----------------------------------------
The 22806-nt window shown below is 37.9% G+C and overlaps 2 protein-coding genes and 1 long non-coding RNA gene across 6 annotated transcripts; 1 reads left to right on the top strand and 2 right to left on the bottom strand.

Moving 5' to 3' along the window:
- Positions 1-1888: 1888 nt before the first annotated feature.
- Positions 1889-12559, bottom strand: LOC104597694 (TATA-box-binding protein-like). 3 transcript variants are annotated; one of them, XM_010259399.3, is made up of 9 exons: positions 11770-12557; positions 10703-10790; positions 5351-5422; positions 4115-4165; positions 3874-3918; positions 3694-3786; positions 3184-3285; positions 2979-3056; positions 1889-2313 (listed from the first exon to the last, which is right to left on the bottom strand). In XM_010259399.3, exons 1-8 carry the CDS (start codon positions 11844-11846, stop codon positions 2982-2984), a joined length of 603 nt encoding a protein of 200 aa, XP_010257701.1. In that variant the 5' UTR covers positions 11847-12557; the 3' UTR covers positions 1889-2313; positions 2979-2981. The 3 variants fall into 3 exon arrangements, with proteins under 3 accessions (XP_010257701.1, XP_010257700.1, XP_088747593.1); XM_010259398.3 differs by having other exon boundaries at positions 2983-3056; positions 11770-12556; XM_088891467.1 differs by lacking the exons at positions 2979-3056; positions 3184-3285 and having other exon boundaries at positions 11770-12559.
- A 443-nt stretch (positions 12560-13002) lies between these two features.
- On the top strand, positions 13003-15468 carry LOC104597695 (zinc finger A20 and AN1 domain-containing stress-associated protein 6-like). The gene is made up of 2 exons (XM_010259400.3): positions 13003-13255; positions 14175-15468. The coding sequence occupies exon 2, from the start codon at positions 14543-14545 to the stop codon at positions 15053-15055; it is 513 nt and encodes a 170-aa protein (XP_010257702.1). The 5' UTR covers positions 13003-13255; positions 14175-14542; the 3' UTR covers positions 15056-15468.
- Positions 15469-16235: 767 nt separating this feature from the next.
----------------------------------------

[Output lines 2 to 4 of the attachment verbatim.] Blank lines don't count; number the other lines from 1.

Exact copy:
Moving 5' to 3' along the window:
- Positions 1-1888: 1888 nt before the first annotated feature.
- Positions 1889-12559, bottom strand: LOC104597694 (TATA-box-binding protein-like). 3 transcript variants are annotated; one of them, XM_010259399.3, is made up of 9 exons: positions 11770-12557; positions 10703-10790; positions 5351-5422; positions 4115-4165; positions 3874-3918; positions 3694-3786; positions 3184-3285; positions 2979-3056; positions 1889-2313 (listed from the first exon to the last, which is right to left on the bottom strand). In XM_010259399.3, exons 1-8 carry the CDS (start codon positions 11844-11846, stop codon positions 2982-2984), a joined length of 603 nt encoding a protein of 200 aa, XP_010257701.1. In that variant the 5' UTR covers positions 11847-12557; the 3' UTR covers positions 1889-2313; positions 2979-2981. The 3 variants fall into 3 exon arrangements, with proteins under 3 accessions (XP_010257701.1, XP_010257700.1, XP_088747593.1); XM_010259398.3 differs by having other exon boundaries at positions 2983-3056; positions 11770-12556; XM_088891467.1 differs by lacking the exons at positions 2979-3056; positions 3184-3285 and having other exon boundaries at positions 11770-12559.